The Elusive Bartlett's Gerbubble Bug

March 11, 2008 By: Marshall Cutchin

If there is a “classic” largemouth bass fly, the Gerbubble Bug — originally a square-bodied cork or balsa-wood fly developed by Tom Loving for fly fishing bass in the tidal waters of the Chesapeake — would get many votes for the top position. But writer Amy Hotz is stymied in her search for the Bartlett’s version, which is mentioned by Lefty Kreh in his 2004 book Fly Fishing for Bass. “My search for the elusive Bartlett’s Gerbubble Bug continues. So far, I’ve visited every outfitter in Wilmington. I’ve traveled to Myrtle Beach and given the Bass Pro Shop the third degree. I’ve searched the library and the Internet and enlisted others to do the same. Still, no Gerbubble. Not even a recipe to make one.” In North Carolina’s Star News Online.
Well, Amy, we suggest noting William Tapply’s description of the original Gerbubble’s features — hackle feathers inserted into slits cut along both sides of the cork body so that the fibers stuck out perpendicular to the hook shank, creating the effect of dozens of legs kicking at the water’s surface — and substituting marabou for the hackle feathers. Then take the recipe to a handy fly tier who should be able to whip one up in about 5 minutes. It doesn’t answer the question of why you can’t find a commercially tied Bartlett’s Gerbubble, but it’s guaranteed to feed your addiction.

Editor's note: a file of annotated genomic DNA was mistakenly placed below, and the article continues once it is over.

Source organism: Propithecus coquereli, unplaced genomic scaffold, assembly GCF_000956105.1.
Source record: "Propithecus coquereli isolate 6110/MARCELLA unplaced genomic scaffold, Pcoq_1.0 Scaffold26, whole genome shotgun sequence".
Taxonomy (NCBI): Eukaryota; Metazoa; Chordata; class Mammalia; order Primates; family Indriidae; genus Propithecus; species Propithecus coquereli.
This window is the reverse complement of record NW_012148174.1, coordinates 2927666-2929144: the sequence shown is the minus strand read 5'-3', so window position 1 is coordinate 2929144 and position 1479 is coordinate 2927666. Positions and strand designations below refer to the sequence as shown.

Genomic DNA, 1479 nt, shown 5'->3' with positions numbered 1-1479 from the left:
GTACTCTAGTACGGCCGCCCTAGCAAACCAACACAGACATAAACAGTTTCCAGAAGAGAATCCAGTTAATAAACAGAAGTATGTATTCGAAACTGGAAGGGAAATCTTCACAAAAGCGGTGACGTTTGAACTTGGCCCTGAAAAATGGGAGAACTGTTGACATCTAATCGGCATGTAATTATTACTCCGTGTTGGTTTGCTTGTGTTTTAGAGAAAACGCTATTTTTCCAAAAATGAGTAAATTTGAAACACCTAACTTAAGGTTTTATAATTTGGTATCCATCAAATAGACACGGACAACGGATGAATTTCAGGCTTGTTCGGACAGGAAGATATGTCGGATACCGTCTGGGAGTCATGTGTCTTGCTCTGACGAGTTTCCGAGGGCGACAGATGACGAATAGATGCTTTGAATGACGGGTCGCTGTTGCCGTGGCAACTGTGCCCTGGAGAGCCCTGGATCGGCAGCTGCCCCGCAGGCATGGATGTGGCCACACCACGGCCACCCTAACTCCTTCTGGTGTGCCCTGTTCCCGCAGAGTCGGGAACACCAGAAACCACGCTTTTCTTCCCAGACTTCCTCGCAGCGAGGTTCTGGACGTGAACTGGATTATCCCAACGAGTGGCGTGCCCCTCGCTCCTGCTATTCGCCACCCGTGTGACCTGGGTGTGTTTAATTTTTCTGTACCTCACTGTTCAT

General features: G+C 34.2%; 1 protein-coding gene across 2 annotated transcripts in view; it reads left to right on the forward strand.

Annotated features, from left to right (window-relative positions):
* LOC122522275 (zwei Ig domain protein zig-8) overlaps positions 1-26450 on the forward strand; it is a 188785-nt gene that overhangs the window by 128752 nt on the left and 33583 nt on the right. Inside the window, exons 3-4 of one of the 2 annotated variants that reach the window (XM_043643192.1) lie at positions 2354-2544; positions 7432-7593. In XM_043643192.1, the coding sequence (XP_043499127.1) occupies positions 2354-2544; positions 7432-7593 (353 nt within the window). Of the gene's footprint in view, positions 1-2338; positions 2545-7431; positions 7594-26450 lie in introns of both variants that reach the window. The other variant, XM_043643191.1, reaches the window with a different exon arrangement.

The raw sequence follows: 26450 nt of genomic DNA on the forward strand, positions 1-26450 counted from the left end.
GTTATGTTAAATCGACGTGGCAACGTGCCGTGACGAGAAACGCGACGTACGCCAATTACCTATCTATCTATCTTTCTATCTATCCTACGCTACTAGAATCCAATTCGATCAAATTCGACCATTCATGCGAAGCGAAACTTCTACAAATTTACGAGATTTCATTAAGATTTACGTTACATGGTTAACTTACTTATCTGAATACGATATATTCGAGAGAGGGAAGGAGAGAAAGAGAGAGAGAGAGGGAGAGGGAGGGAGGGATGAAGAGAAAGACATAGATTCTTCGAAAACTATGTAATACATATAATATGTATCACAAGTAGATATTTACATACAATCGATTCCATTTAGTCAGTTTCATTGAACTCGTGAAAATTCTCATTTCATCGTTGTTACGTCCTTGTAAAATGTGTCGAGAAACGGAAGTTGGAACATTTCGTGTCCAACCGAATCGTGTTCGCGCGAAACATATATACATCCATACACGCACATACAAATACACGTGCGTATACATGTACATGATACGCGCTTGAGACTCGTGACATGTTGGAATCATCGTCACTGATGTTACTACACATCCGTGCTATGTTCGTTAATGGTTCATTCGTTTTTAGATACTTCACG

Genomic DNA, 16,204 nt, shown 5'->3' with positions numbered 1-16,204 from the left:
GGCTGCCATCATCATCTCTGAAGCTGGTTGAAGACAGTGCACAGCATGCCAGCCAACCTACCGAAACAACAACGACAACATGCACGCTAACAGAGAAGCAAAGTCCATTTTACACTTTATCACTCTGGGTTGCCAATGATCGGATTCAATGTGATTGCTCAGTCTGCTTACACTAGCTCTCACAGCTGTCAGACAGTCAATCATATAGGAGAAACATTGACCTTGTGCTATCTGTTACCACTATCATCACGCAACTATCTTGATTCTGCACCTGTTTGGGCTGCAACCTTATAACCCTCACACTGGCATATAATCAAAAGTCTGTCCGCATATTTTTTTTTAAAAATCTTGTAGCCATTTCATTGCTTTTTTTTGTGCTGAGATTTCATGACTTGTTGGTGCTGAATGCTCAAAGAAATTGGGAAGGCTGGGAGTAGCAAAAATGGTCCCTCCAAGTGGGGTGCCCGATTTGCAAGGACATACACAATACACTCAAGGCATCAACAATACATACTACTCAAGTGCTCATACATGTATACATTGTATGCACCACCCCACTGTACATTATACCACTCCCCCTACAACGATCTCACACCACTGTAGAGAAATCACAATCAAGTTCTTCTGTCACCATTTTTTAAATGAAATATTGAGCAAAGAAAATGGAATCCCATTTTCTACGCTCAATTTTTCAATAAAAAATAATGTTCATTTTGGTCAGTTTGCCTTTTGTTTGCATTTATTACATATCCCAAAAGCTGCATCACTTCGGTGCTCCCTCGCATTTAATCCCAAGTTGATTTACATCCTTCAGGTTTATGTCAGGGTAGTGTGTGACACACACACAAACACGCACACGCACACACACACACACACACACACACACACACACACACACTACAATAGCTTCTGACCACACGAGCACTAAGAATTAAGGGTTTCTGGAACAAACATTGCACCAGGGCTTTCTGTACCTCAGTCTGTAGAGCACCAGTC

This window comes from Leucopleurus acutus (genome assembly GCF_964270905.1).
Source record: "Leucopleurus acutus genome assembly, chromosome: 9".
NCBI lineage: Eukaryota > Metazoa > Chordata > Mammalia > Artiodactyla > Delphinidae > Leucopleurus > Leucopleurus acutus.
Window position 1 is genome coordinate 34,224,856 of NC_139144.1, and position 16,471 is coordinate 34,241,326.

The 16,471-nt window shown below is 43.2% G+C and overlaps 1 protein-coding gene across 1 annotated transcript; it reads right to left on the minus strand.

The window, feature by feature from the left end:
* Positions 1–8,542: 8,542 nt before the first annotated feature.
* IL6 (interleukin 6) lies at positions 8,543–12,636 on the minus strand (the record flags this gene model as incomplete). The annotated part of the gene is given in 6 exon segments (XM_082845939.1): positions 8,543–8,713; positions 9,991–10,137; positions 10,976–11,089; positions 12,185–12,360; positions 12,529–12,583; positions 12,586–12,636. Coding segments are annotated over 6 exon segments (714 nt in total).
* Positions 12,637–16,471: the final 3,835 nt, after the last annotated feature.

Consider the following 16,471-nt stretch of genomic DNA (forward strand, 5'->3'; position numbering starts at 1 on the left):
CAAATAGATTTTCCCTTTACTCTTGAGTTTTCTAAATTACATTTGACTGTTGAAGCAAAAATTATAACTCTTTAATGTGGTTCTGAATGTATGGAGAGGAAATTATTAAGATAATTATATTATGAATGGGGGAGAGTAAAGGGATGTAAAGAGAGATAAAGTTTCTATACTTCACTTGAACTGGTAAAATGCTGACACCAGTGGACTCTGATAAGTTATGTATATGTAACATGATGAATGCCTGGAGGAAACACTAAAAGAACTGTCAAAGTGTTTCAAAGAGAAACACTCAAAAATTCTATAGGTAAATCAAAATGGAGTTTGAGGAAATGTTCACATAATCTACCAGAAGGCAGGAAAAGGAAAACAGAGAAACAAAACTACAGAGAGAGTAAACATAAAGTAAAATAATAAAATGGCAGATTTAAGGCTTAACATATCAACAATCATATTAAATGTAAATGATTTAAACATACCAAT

For more on the history of bass bugs, see “From Bobs to Bugs” on MidCurrent.